The last trait that I want to highlight from John Stott’s Radical Disciple is dependence.
Relying On Another
Dependence is something foreign to many within a hyper-individualistic society. Some might even see it as an attack against everything that made a nation great. Admittedly, while America was built on rugged individuals, earlier generations were also connected to their town and community groups. Although as a Radical Disciple is concerned, they will pursue after God and be dependent on him (as hard as this might be!).
Really though, this is tough. I get it. It would be nice to have everything figured out on my own. Yet, every time we pray the Lord’s Prayer at church, dependence hits me like a bucket of cold water. In the Lord’s Prayer, we’re declaring that the Lord must provide, otherwise we’re up a creek without a paddle, boat, or mosquito repellant.
Stott movingly recounts his realizations that he was becoming more dependent on others as his body was breaking down. Old age took its toll on him and now he needed care from others. Yes, dependence on others and on the Lord can be foreign to us in the USA. But a refusal to place our dependence on others is not a sign of maturity, instead it’s immaturity. We need others, especially as a Radical Disciple ages.
Grabbing onto Dependence
Dependence is pivotal to life. We come into this world as a baby, totally dependent on others.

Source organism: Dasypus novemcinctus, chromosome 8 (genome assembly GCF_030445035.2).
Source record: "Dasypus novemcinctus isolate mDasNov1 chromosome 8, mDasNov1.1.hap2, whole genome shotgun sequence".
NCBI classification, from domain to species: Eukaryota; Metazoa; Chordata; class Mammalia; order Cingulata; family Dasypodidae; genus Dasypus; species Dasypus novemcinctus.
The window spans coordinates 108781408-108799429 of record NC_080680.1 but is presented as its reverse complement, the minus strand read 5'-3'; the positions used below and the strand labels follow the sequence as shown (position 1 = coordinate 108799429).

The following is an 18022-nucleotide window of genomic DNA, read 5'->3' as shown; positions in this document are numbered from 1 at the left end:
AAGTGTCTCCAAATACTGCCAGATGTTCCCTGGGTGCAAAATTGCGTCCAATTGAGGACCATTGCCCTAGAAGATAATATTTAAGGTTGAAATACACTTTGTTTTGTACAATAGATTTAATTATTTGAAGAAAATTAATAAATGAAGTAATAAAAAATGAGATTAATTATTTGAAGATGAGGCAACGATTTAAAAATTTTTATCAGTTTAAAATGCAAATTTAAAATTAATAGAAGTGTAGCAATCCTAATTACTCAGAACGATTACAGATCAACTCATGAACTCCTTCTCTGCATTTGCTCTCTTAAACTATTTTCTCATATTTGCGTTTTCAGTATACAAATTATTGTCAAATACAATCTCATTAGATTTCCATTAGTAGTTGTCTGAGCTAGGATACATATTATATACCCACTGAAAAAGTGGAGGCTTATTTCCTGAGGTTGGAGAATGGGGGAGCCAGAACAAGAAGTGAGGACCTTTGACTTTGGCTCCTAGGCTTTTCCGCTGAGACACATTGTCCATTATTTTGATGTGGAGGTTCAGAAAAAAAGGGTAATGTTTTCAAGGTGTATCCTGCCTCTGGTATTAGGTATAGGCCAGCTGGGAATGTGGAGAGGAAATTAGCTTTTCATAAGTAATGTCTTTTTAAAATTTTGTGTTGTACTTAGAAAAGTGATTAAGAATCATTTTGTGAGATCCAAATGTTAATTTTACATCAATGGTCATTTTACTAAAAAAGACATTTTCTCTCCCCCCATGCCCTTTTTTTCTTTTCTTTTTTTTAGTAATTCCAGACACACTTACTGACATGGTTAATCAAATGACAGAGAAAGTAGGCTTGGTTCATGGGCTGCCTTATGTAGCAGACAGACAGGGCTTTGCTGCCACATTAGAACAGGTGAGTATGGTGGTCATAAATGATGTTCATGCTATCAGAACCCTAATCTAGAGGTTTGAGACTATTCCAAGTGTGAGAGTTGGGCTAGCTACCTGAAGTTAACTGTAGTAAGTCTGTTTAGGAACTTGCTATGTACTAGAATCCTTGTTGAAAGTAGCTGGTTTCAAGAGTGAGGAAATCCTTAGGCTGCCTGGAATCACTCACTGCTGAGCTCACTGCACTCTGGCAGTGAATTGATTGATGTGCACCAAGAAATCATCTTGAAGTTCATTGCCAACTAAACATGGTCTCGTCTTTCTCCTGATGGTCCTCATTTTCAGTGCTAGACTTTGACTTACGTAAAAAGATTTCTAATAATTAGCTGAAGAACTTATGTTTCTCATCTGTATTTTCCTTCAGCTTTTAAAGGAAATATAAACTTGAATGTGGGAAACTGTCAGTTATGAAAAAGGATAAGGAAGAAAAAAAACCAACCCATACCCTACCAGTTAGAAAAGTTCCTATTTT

Have you ever noticed that?
Something that I have personally witnessed is that my little daughter is 100% dependent on our love and care. Perhaps other phases of life will allow others to be dependent on us, but eventually, a lot will go out of this world dependent on others again. We are made to be a burden to others, to rely on the strength of the community. Whether it’s the biological family or church family, we are called to a life of “mutual burdensomeness.” Paul would similarly exhort that we should “bear one another’s burdens, and so fulfill the law of Christ” (Galatians 6:2).
If we are to be a disciple of Jesus, let’s follow his pattern. He was dependent on his mother and father (the God of the universe had his bottom wiped!!) and would exit the world at the crucifixion totally dependent, pierced and body stretched out on the cross. Jesus still had his divine dignity though, so nothing will be lost from us except our pride. If it’s OK for the God of the universe, then perhaps it will be alright for the Radical Disciple of Jesus.
A Parting Note
A Radical Disciple is someone who is thoroughly committed to follow Jesus (not a Christian in name only). They’re a pupil learning under a master and they are a person radically committed to the cause of the Kingdom.
What other traits does a Radical Disciple embody?